Friday, March 1, 2013

Cool Idea

I came across this interesting group called Good Garbage based here in Louisville. I found it via another local blog, D.I.Y Louisville. The group serves the community by providing an outlet for artists to find, repurpose and reuse items destined for the landfill. I love it! Obviously, having purchased a boarded up, abandoned house in the "throw-away" part of Louisville, I am very much pro-repurposing! I applaud the group!

I also would love to utilize this group. See, I have this idea and I have no idea if the rest of the neighborhood would stand behind me, but I would love to see it happen. Being so close to a major river, but being cut off by a highway has posed a lot of issues for this area. The area that borders the highway is blighted. At some point before I moved to Portland, a group of artists tried to brighten it up by placing street art along the 6-ft chain link fence that separated the sidewalk from the grassy area that runs along the highway. I used to drive by and admire the various works made from recycled materials. Sadly, all of the art installations were removed except for a series of colorful letters.

What I think would be wonderful would be to see a wall replace the ugly chain link next to the highway on ramp. One, the wall would help cut down the noise pollution. And, if it was constructed back a little, trees could be planted to help cut down on general pollution. The view is not worth keeping thanks to really bad city planning at some point in Louisville history (it is literally a view of a highway).

What I think would be even better, though, would be to set the neighborhood apart with art. Why not incorporate a wall made of recycled mosaic art? Can you imagine a wall with a depiction of the neighborhood's history (think steamboats) or a river view of the city. Maybe the faces of past residents. Materials could be old dishes, wine bottles, old tiles, even ceramic figurines. It would keep us weird and wonderful!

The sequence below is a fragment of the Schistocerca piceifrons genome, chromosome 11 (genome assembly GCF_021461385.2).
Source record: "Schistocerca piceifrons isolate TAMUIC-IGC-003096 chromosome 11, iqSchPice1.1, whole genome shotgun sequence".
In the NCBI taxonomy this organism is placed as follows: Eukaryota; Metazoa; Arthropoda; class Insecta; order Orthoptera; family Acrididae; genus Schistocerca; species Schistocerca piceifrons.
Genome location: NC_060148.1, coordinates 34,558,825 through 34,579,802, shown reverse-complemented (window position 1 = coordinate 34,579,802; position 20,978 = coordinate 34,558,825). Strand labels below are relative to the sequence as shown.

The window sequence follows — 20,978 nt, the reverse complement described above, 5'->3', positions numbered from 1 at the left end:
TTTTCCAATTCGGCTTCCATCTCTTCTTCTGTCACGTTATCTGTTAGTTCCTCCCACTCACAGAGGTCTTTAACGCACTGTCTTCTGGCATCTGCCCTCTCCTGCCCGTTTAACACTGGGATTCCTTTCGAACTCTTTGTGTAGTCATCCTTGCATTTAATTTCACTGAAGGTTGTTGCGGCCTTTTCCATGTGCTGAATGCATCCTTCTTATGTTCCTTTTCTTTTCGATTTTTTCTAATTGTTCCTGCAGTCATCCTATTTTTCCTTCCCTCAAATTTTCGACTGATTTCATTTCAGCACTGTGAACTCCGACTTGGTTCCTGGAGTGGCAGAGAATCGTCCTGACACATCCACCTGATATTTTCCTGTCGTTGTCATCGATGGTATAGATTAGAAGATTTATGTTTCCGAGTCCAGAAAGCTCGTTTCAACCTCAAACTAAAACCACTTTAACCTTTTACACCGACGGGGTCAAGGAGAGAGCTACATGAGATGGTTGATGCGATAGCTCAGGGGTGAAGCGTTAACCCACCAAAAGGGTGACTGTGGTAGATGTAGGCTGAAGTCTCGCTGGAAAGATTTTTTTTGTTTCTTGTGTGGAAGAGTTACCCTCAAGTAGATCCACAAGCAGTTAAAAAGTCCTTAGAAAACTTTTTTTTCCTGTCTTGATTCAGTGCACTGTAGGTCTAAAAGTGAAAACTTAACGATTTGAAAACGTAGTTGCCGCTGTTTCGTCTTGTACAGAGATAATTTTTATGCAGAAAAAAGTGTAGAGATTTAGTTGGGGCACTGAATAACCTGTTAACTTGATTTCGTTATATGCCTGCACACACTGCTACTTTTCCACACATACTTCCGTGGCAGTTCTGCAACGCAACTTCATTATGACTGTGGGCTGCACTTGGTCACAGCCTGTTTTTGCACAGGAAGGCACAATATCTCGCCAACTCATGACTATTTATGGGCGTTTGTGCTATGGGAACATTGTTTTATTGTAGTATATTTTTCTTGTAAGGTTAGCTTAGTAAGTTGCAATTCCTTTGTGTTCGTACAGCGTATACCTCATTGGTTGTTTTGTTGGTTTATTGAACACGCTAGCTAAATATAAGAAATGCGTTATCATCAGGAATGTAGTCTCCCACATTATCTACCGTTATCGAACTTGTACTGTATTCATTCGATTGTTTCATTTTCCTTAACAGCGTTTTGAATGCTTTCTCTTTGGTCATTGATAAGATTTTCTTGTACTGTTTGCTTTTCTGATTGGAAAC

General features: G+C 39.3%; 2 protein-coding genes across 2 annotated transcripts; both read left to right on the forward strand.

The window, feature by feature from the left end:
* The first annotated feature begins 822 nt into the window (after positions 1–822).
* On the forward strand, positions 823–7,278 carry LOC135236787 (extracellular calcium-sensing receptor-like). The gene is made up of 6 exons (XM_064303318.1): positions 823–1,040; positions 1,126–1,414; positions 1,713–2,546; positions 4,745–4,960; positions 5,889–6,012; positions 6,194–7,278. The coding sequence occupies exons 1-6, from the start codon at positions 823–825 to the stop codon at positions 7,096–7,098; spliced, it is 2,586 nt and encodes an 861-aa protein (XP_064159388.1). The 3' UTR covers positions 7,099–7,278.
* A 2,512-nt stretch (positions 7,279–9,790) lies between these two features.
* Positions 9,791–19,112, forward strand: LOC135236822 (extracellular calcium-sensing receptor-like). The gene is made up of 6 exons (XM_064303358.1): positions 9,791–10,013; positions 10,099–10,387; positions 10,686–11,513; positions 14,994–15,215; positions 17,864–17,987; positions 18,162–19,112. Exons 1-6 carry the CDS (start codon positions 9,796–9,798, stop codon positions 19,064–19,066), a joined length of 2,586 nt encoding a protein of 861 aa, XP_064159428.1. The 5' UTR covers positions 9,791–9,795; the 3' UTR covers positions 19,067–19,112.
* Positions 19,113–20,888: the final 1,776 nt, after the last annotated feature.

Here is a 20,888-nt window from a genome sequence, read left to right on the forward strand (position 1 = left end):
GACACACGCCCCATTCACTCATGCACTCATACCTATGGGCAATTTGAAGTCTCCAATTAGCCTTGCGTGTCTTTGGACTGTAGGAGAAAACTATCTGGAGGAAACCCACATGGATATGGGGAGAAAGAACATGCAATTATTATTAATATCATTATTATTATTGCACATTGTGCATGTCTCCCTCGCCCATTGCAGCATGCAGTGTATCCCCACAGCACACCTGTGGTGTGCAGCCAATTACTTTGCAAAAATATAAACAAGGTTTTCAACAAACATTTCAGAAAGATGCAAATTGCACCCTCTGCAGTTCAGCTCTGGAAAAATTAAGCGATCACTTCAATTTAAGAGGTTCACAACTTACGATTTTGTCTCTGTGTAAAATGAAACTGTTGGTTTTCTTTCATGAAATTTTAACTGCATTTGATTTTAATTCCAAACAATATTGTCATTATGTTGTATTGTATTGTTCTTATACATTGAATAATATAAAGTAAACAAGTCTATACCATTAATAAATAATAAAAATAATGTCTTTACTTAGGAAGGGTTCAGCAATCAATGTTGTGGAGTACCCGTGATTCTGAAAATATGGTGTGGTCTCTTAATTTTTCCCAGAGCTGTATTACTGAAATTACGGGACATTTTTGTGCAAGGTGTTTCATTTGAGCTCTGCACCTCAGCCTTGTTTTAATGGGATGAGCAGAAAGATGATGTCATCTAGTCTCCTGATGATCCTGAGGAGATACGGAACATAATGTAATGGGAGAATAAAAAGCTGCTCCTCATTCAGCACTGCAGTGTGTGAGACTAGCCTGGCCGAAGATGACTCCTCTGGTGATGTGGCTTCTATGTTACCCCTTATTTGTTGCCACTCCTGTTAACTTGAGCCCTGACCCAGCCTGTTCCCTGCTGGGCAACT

While trying to find more mosaic examples and a photo of the area I am referring to in Portland, I stumbled upon this artist's blog. It seems my idea is not unique. I'm still learning who all the visionaries are in my adopted 'hood. I love his idea of incorporating a "permaculture" aspect to the street art and he clearly sees a wall in the same place as I do. I think this was the original sketch for the artwork I mentioned used to be there. I should contact this guy, but I think this group of artists have given up on Portland.

Here are some more mosaic examples:


Sunday, February 24, 2013

Bye, Bye Beautiful

Two sad neighborhood occurrences happened this week (and the last part of the one before):
  • The awesome thrift store that first brought me to the neighborhood closed for good.
  • Two more historic shotgun houses were torn down by Metro (I presume).
A couple of months ago, I attended a meeting with city officials to remove my house from the abandoned properties list. I had no problems and was applauded for being an owner-occupant. The people who helped me were gracious and kind and very much pro-revitalization of the hard hit West End of Louisville. Sadly, however, I learned then that the wonderful building that housed the thrift store was bought and plans were in store to demolish it (note to self: Take photos this week). I also heard that plans included a(nother) dollar store to be built in its place.